SOUTH WILLIAMSPORT, Pa. – Some people are more suited for serving as umpires than others.
“There probably are some common personality traits,” said Director of Umpire Development Tom Rawlings, working in the operations department at Little League International in South Williamsport, Pennsylvania.
Rawlings, who assumed the director position in the summer of 2016, pointed out three such traits.
“One of them is you have to love the game, whether it’s baseball, basketball, hockey; otherwise you wouldn’t put yourself through it,” Rawlings said in an interview soon after taking the job.
A positive attitude helps.
“You have to be able to separate out some of the negative things that people automatically associate with officiating,” he said.
Baseball and softball umpires and other sports officials can benefit from an understanding of where they fit into the contest and/or simply being tolerant of criticism.
“You have to be able to bear in mind that everybody in that contest has a vested interest in who wins and loses except for us,” Rawlings said. “Officials don’t care. You have to be able to set that to the side.
“Whether you refer to that as being thick-skinned or hard-headed or hard-nosed, at the end of the day, we’re there to make sure the kids are able to play ball.”
Rawlings said a quote, somewhat famous among umpires, is, “Without us, it’s nothing but practice.”
While there are certain general personality traits that might help one fit into officiating, Rawlings said there are also specific things that can be done to hone the craft. His primary responsibility is developing quality umpires for Little League baseball and softball on all age levels.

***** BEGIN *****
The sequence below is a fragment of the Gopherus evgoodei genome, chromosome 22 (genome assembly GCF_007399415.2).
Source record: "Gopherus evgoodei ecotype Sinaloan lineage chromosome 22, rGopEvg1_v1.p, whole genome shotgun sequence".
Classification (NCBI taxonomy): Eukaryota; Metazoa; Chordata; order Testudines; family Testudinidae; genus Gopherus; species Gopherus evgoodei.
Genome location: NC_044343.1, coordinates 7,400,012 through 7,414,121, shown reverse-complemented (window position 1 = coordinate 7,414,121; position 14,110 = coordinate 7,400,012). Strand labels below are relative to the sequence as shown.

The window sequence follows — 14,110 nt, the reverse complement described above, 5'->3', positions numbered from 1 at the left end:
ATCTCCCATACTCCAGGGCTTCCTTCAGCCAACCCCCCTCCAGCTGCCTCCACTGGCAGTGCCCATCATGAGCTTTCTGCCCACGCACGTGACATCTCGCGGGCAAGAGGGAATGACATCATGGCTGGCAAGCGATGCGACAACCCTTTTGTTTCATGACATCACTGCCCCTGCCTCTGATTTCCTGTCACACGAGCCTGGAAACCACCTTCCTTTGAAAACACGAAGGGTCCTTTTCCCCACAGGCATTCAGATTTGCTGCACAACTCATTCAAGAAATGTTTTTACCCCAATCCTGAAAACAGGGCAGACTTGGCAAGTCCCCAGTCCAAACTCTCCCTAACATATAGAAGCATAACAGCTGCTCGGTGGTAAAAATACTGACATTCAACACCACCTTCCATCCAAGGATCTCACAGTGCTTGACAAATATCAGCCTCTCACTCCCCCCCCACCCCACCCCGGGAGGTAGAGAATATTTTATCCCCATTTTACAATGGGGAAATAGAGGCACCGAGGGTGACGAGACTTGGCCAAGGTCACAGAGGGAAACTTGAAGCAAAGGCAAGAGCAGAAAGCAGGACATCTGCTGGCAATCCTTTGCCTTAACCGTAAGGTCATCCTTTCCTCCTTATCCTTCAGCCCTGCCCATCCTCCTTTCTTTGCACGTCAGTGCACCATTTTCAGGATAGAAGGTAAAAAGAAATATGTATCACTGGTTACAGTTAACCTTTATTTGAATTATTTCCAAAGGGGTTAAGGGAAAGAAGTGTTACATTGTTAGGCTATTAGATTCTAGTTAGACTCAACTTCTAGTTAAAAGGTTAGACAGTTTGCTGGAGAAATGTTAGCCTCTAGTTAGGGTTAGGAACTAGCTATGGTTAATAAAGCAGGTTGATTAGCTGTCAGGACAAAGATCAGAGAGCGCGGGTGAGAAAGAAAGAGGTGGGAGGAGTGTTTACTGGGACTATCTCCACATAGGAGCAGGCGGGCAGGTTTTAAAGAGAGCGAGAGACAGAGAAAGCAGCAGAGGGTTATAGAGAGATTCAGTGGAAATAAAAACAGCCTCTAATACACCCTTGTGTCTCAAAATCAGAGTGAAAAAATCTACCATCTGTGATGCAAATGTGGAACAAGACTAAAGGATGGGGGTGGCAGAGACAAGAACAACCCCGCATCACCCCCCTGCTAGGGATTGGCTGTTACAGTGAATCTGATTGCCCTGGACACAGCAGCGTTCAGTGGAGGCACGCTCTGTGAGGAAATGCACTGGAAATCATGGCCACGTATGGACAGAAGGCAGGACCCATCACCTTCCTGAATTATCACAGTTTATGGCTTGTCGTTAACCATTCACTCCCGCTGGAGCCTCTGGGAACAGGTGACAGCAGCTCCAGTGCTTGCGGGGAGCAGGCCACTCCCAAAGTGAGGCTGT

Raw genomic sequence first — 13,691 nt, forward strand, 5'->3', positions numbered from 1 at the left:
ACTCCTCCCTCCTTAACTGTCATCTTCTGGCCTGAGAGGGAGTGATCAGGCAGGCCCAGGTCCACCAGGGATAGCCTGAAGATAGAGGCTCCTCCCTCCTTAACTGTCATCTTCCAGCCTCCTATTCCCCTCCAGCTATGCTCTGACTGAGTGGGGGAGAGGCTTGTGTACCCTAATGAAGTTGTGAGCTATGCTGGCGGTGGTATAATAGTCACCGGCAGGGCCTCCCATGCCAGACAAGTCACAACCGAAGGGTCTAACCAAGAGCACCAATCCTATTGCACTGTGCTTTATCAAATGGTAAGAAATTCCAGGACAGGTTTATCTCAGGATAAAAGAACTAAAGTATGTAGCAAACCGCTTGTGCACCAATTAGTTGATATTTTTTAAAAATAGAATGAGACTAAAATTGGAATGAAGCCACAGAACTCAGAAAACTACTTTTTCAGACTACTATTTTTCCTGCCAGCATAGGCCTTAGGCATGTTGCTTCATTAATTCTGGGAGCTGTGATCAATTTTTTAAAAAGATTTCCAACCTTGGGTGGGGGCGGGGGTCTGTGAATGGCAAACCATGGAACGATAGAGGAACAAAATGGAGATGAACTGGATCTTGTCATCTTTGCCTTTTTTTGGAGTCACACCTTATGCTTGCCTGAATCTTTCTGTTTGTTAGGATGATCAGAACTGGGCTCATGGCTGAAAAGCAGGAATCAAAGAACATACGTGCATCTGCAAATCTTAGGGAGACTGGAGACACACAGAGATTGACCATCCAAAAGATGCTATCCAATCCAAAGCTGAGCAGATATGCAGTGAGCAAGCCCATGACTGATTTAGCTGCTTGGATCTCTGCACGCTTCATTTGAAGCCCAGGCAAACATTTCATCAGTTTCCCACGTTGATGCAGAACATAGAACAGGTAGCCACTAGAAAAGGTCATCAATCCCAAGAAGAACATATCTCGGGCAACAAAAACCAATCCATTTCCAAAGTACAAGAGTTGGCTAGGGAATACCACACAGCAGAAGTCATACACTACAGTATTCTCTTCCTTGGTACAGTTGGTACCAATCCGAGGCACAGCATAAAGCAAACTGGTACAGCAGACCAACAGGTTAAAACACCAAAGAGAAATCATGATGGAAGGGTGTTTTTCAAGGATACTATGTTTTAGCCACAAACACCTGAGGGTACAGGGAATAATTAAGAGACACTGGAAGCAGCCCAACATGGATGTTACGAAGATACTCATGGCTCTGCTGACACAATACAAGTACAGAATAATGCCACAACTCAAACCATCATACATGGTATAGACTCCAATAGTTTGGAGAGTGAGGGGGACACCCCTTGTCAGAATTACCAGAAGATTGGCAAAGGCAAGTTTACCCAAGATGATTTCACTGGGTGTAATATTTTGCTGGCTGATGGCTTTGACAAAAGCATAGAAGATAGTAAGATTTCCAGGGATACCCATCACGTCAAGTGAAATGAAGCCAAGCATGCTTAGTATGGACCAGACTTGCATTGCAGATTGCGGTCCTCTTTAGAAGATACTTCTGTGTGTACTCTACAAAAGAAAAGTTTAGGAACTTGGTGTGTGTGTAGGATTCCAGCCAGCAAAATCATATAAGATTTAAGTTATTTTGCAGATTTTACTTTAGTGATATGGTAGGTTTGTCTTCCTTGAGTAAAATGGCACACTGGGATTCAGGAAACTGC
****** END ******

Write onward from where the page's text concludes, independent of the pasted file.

“We have to be there and we want to do the best job that’s possible,” said Rawlings, who worked as an on-field umpire at the 2011 Little League World Series in South Williamsport and the 2007 Junior League World Series in Taylor, Michigan.
There are ways, Rawlings said, that umpires can get better at the skills involved. He said those who enjoy the experience tend to improve.
Although much of youth sports officiating is done by volunteers, Rawlings suggests they also consider committing enough time to become efficient at the task, something that is easier to do if they are having fun.
Officials tend to perform better and be more comfortable in the role the more time they put into it.
“It's all about practice,” he said. “The more games an individual can work, the better official they’re going to become, the more comfortable they’re going to become with it.”
Those who want to continue developing can seek out the training options that Little League and other organizations provide.
“Obviously, as they progress with the craft, they want to start looking at some sort of formalized training, whether it’s at the Little League district level or the regional level, or here at headquarters, the schools, and clinics,” said Rawlings, who has worked at those schools and clinics and now is responsible for planning their structure. “At some point, I would strongly advise everyone who is officiating to avail themselves to whatever training is feasible to attend.
“Travel and time off work become factors to people being able to get to a regional headquarters or the international headquarters here, so I’d strongly advise they reach out to the people at their district who are responsible for training, recruiting, and retention and see what’s on the local agenda and how can they get to that training.”